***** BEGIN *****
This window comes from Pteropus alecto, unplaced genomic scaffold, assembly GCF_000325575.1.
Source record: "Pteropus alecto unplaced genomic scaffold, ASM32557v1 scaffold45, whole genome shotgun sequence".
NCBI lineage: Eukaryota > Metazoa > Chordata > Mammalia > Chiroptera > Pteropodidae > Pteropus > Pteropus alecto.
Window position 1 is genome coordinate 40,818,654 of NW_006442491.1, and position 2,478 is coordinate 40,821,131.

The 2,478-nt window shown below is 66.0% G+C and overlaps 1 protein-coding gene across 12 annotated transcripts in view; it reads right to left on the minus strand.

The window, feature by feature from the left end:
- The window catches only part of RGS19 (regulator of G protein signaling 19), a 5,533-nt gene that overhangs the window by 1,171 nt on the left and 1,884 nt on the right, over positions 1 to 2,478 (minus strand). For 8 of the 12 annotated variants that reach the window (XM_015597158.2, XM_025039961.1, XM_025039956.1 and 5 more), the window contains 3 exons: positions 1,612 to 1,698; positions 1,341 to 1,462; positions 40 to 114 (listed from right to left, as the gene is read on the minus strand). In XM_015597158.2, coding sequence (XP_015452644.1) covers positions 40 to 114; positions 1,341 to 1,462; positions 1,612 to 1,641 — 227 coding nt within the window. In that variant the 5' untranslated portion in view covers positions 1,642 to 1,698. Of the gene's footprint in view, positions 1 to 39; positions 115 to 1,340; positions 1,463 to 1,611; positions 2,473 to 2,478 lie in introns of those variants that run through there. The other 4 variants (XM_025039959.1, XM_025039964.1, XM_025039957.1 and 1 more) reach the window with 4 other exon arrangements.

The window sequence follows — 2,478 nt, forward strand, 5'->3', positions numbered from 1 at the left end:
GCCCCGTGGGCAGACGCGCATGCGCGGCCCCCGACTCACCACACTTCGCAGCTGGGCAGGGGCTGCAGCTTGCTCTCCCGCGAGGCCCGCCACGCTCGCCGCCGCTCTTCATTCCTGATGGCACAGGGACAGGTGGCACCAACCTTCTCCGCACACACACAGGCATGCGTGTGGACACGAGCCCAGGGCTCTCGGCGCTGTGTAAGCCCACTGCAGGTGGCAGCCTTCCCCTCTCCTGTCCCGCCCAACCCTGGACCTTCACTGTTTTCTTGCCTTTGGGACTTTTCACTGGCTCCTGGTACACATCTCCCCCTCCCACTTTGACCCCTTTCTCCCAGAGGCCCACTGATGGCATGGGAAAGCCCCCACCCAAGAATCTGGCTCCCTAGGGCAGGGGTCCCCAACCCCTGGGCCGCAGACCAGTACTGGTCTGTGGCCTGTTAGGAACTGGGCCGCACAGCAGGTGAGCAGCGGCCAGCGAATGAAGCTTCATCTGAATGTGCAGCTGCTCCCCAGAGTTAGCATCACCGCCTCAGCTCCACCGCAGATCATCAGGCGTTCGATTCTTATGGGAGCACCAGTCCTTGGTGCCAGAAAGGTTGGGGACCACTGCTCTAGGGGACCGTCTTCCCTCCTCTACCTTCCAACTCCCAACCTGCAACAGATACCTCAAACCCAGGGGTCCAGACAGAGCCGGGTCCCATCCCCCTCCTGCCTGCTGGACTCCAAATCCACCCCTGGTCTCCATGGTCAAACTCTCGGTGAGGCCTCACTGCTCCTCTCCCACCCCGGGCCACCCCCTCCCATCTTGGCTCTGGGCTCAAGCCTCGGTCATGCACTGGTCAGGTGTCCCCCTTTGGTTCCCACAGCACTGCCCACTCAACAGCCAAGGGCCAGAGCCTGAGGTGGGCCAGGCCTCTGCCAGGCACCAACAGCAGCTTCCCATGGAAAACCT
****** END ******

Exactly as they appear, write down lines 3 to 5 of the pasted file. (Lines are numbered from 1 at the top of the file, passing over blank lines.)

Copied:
NCBI lineage: Eukaryota > Metazoa > Chordata > Mammalia > Chiroptera > Pteropodidae > Pteropus > Pteropus alecto.
Window position 1 is genome coordinate 40,818,654 of NW_006442491.1, and position 2,478 is coordinate 40,821,131.

The 2,478-nt window shown below is 66.0% G+C and overlaps 1 protein-coding gene across 12 annotated transcripts in view; it reads right to left on the minus strand.